I never really enjoyed hunting let alone the arcade games with that single-shot rifle peripheral. I missed those damn woodland creatures way too much for my competitive ego. My playstyle was much more suited to fast-paced, hair-trigger shooting games where reflexes and quick movements ruled the day. Big Buck Hunter Arcade though has altered my perception ever so slightly. Turns out the issue may have been lugging a lifelike replica of a rifle in public. The MARS System and its LIGHTCONs bring a completely different approach to the hunting game all ’90s and 2000’s arcade rats know. This game still requires patience and aiming, don’t get me wrong, but doing so from the comfort of your own home changes things for the better. Especially when Big Buck Hunter Arcade is only one of three launch titles for the MARS System.
What’s arguably the best hunting arcade game brand is very straightforward in terms of single-player content. You can go on hunting adventures to fell the likes of deer, moose, and elk. Each game has three different areas with fifteen levels to complete. So you’ll be hunting in a handful of distinct settings like snowy forests, Autumn valleys, rocky slopes, and more. Some will even let you hunt dangerous predators like bears and lions. Additionally, foxes, birds, raccoons, squirrels, bats, and other critters can be shot for bonus points throughout the journey. All of which can be completed in one go and in order, or you can choose each region as a standalone outing.
The setup and game mechanics remain unchanged for anyone who’s even looked at Big Buck Hunter Arcade elsewhere. You take up a stationary position in a pre-determined spot with wildlife around. Once the countdown to begin reaches zero it will be up to you to take down your prey. Do only shoot the designated targets as hitting does or cows will end the given round and any further point totals you could have racked up. This is harder than it sounds since the camera pans occasionally, you only have limited time to conquer your pray, and plenty of animals will get in the way of your light of sight. This is where the patience comes into play as the three quarries per round will run behind their brethren or stop short and turn back. One wrong move may very well end the current mission. Overall, how well you do is decided on your point totals. The more accurate you are, the further away you bring down your targets, and where you shoot them will all play a role.
Now to talk about actually bringing down these beasts with the MARS LIGHTCON controllers. Aiming your gun peripheral at the TV works for the most part, whether using the small iron sights or clicking the settings to bring up a reticle on-screen. Pulling back on the LIGHTCON barrel will reload your digital rifle – and do remember it is a single shot. So after every trigger pull, you will have to reload. Funnily enough, pushing the round button on the back of the peripheral will also reload. Unfortunately, this style really affected my accuracy. It should be said though that the DualShock 4 can be used in place of the MARS System guns. However, seeing as how this review pertains to the launch bundles of the MARS System, I did not attempt this method of playstyle.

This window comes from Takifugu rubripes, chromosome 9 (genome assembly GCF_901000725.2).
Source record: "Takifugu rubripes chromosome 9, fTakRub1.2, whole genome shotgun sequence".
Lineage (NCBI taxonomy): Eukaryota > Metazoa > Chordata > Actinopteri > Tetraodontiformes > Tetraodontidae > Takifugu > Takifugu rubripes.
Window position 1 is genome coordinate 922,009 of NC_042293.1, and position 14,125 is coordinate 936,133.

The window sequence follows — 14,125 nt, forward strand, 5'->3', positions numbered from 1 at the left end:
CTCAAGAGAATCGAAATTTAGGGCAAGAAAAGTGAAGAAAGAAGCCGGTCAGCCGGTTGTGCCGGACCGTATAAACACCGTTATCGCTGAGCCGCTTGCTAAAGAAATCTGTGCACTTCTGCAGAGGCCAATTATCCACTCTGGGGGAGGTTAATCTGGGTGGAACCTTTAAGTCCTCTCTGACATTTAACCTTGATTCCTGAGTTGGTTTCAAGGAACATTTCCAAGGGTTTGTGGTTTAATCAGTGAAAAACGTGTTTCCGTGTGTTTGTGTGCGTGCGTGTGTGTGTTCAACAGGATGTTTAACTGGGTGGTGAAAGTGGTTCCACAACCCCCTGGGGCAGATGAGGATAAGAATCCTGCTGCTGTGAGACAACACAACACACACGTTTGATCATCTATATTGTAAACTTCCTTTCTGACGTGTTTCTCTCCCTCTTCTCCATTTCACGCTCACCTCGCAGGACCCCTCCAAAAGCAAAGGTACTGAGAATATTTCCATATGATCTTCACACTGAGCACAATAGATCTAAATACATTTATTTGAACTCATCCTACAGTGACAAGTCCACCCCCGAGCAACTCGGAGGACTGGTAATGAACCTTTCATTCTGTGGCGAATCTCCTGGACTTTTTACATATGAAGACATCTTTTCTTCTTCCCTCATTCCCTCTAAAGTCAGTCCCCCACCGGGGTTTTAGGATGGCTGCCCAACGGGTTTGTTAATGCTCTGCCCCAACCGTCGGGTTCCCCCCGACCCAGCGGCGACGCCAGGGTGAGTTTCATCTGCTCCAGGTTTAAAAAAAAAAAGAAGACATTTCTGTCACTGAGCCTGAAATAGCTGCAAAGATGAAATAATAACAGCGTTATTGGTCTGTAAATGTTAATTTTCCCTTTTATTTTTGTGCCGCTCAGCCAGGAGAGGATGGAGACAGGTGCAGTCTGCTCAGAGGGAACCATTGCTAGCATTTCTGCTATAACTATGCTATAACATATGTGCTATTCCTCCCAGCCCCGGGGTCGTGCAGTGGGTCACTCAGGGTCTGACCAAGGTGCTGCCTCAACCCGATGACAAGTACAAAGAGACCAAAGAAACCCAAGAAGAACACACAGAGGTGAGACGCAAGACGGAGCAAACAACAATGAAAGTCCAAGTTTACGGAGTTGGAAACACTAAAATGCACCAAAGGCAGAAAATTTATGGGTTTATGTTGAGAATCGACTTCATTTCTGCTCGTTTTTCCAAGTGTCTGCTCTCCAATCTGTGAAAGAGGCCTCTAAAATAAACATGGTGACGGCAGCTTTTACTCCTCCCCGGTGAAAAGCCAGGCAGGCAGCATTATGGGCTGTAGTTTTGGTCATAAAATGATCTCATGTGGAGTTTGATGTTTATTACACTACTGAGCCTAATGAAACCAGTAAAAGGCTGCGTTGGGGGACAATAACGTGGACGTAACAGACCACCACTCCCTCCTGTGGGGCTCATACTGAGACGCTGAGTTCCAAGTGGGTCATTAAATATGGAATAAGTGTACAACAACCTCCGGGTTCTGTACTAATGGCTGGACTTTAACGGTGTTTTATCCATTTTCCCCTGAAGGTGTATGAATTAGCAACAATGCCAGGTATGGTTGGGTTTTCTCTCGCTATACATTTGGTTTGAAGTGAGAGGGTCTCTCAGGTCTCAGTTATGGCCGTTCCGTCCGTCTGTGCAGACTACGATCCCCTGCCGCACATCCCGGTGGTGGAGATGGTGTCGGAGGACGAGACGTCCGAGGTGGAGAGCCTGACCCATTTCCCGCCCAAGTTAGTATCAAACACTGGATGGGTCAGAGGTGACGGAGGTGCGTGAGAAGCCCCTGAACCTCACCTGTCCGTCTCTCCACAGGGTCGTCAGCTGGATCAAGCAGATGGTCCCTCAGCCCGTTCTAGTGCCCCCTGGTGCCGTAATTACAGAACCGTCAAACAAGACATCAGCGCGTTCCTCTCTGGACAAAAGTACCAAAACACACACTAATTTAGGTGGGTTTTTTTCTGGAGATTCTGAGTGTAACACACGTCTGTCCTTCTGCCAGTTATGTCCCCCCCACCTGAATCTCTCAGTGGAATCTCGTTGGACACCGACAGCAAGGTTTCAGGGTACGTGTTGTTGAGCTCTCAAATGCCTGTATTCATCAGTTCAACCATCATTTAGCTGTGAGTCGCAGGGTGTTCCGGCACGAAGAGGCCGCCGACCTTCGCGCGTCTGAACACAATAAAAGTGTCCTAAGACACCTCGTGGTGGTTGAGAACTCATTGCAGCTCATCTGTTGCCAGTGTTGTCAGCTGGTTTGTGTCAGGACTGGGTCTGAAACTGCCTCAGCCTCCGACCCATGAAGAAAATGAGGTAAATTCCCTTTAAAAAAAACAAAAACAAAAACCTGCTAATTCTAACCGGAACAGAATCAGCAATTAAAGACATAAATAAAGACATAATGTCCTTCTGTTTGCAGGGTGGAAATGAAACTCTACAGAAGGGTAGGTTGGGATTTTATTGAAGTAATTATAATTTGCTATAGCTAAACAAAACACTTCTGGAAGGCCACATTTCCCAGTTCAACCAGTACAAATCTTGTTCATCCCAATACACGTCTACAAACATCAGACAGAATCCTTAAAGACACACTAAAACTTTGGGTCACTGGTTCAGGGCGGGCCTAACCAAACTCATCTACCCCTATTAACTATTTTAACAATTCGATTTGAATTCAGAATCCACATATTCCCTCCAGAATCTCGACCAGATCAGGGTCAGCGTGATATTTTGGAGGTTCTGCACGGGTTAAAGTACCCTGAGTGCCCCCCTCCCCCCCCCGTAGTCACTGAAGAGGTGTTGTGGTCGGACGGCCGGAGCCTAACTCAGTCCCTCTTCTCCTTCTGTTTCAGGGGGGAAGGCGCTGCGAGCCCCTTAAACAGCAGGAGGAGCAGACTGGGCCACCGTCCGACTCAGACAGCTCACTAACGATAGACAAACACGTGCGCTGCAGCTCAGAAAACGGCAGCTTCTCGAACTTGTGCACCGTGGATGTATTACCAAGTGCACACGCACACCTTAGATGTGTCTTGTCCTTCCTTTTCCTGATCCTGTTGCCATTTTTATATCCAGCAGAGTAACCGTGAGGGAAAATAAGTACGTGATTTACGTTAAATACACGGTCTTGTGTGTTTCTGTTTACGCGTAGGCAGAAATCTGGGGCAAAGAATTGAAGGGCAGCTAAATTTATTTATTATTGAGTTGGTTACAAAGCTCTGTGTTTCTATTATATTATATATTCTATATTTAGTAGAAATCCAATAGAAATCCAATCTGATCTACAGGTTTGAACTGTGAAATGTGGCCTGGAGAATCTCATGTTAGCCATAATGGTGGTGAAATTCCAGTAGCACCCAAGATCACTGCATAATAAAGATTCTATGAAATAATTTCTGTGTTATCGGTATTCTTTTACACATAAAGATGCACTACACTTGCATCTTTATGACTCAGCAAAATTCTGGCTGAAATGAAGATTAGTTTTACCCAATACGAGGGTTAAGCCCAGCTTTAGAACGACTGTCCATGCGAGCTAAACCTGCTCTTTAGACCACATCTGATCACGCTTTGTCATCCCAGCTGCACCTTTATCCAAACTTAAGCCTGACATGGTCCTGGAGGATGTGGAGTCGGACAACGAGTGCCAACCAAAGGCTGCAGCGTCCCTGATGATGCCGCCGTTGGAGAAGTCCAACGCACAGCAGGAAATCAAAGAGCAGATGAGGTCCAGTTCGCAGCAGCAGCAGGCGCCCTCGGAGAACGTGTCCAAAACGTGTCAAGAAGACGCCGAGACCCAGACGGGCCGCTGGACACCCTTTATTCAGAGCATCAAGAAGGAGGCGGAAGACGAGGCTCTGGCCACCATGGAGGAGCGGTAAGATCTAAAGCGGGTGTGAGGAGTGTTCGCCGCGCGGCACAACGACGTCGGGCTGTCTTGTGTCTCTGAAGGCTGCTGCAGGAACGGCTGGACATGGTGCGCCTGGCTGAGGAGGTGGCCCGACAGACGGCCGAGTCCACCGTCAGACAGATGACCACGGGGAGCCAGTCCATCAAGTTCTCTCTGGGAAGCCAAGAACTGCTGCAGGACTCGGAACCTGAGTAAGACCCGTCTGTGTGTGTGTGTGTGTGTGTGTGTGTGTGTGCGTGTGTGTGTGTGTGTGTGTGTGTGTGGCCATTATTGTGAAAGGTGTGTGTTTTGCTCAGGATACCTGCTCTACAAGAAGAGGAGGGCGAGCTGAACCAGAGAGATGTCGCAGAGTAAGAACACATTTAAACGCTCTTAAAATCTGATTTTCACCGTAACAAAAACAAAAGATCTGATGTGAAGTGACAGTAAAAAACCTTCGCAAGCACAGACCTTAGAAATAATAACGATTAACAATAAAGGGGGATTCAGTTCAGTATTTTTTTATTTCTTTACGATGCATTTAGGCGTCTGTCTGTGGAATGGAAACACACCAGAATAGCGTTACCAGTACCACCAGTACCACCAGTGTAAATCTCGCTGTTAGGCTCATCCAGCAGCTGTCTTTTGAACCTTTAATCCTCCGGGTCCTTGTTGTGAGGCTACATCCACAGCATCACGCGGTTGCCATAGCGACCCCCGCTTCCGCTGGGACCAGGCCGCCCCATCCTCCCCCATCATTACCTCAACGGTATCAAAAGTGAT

Big Buck Hunter Arcade meets Voyage of the Dead’s and Qubit’s Quest’s tracking somewhere in the middle. It mostly works well and is accurate. There were infrequent bouts of laggy tracking and framerate, though, but the game’s auto-aim settings and options compensate for those problems well, but it still sucks when they crop up for a game that emphasizes accuracy. You’ll notice through these stutters that the graphics could be much better, too. They look like they’re from a late PS2 release. I didn’t find this game-breaking, as the allure of improving my skills and getting higher and higher scores kept me going, even with the single-player content lasting 45 minutes for one playthrough.
This MARS System launch title has some extra modes, too. There’s a handful of bonus stages that give you an allotted amount of time to shoot as many objects as you can: moonshine jugs, electric eels, ducks, etc. Then you can invite a friend to test their hunting skills against yours. You both can take turns unloading hot lead or go head-to-head at the same time. I wouldn’t recommend the latter though until the aforementioned stuttery issues are resolved. Navigating to the corners of the screen with two players in particular. There’s a bit of dead space there where the MARS system or LIGHTCONs refuse to acknowledge. Regardless, I see Big Buck Hunter Arcade being more of a superior singleplayer title.
Big Buck Hunter: Arcade PS4/MARS System Review
Overall - Very Good - 7/10
The classic hunting game being on the MARS System is a no brainer. It’s simple and straightforward with an addicting point system that creates replayability on its own. Which is saying something for Big Buck Hunter Arcade since it has less than an hour of base content. The majority of the time the LIGHTCONs work well with the experience, but tracking and stuttering issues do arise to the point where gamers who have no interest in this genre might be better off waiting until this thing is polished.
- Simple and fun process
- Levels and point systems create challenging replayability
- Not as much content as one would expect for a nearly twenty-year-old game brought to modern technology
- Frame rate stutters and tracking issues pop up a little too often
Reviewed using PS4 Pro.
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